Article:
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Likely Stories - Ugly: The Aesthetics of Everything by Stephen Bayley

If you have been to the mountains recently and had the opportunity to soak in the alpine forests, the placid lakes, the beautiful leaves, and the pristine snow, then you may have the fourteenth-century Italian poet Petrarch to thank.

In a letter from the year 1336, he claimed to have been the first to climb a mountain for pleasure. But you may also have the nineteenth-century Romantic poets to thank. They helped shift our view of mountains from demonic "vast, undigested heaps of stone" to objects of beauty, contemplation, and peace.

This is the kind of thing you learn in Stephen Bayley's book Ugly: The Aesthetics of Everything, the kind of coffee table book that your introverted uncle picks up during the holidays, sits down in a recliner in the corner, and reads, from start to finish. It is a truly fascinating book, with plenty of full-color illustrations, paintings, and photographs to accompany its provocative arguments.

In this book, Bayley seeks to answer a simple question with many complicated answers: what makes something ugly? Why do our perceptions of ugliness change over time? Is ugliness just the opposite of beauty? Why do we find it difficult to look away from ugly things? Why, for so long, did people assume that ugly people were also morally suspect? And, perhaps most importantly for those of us in Central Texas, is 1-35 actually... beautiful?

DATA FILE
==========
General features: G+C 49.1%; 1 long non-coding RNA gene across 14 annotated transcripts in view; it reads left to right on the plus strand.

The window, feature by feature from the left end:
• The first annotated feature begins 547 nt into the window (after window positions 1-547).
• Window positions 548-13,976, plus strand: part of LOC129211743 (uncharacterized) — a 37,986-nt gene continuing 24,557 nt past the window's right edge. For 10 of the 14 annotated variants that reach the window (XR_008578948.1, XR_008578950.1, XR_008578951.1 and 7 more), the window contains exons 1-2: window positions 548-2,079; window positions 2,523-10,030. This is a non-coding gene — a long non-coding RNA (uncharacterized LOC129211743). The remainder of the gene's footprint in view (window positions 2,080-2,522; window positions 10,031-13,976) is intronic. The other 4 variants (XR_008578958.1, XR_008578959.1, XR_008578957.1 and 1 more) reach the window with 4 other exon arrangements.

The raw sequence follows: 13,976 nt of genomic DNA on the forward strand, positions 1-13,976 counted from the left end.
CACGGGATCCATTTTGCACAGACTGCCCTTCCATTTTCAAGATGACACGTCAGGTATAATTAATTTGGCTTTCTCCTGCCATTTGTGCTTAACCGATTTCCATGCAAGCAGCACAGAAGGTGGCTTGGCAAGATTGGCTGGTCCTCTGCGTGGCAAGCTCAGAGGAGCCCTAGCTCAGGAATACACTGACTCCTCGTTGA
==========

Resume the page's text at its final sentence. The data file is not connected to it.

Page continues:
I ask these questions in part because this is the way that Bayley begins each chapter in this book, with a set of questions meant to pique your interest and help you to follow his train of thought. And while this is a book that includes a great deal of visual art, it also takes you through the history of how we have thought about beauty for especially the last 500 years or so.

Bayley is especially interested in how the industrial revolution affected our perceptions of ugliness. Is machinery always ugly and nature always beautiful? Sometimes, he points out, the opposite is true. Sometimes, an initially ugly industrial object like the Eiffel Tower becomes beautiful through repeated tourism and appreciation. It becomes part of the landscape, part of the mythology of Paris and now, it is unimaginable to think of Paris without it.

Sometimes, it is the thing that makes our lives easier, smoother, and better that eventually becomes beautiful to us, whether that is a wind turbine, a coffee pot, or a railroad.

What I liked most about this book is that it doesn't have any clear answers. If you've ever gotten into an argument with someone about whether or not something is beautiful, you know that the reasons we might think something is ugly are complex and variable. But Bayley doesn't say that beauty is simply in the eye of the beholder. And, on the other hand, he doesn't say that there is some eternal standard of beauty that applies at all times and in all places. He keeps you guessing, keeps you interested, keeps you learning, keeps you thinking. And maybe, just maybe, he will get you to the point where you can even find beauty in I-35.

 

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